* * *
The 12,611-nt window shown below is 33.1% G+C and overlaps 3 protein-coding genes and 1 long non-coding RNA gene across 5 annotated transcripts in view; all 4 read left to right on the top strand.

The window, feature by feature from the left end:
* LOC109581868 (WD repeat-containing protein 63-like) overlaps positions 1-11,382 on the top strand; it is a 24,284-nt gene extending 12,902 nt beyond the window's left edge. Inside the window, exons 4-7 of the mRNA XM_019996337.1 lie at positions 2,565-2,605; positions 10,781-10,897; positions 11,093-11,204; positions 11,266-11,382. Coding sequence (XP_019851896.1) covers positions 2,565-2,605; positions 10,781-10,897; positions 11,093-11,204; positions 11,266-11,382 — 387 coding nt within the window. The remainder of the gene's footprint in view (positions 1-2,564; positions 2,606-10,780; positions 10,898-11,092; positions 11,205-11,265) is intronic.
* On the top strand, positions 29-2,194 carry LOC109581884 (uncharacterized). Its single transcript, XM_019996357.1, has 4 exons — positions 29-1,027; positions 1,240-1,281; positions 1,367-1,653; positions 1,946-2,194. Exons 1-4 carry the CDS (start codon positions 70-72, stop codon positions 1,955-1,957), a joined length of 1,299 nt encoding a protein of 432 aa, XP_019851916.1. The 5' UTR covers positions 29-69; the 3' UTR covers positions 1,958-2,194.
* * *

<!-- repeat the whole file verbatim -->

The 12,611-nt window shown below is 33.1% G+C and overlaps 3 protein-coding genes and 1 long non-coding RNA gene across 5 annotated transcripts in view; all 4 read left to right on the top strand.

The window, feature by feature from the left end:
* LOC109581868 (WD repeat-containing protein 63-like) overlaps positions 1-11,382 on the top strand; it is a 24,284-nt gene extending 12,902 nt beyond the window's left edge. Inside the window, exons 4-7 of the mRNA XM_019996337.1 lie at positions 2,565-2,605; positions 10,781-10,897; positions 11,093-11,204; positions 11,266-11,382. Coding sequence (XP_019851896.1) covers positions 2,565-2,605; positions 10,781-10,897; positions 11,093-11,204; positions 11,266-11,382 — 387 coding nt within the window. The remainder of the gene's footprint in view (positions 1-2,564; positions 2,606-10,780; positions 10,898-11,092; positions 11,205-11,265) is intronic.
* On the top strand, positions 29-2,194 carry LOC109581884 (uncharacterized). Its single transcript, XM_019996357.1, has 4 exons — positions 29-1,027; positions 1,240-1,281; positions 1,367-1,653; positions 1,946-2,194. Exons 1-4 carry the CDS (start codon positions 70-72, stop codon positions 1,955-1,957), a joined length of 1,299 nt encoding a protein of 432 aa, XP_019851916.1. The 5' UTR covers positions 29-69; the 3' UTR covers positions 1,958-2,194.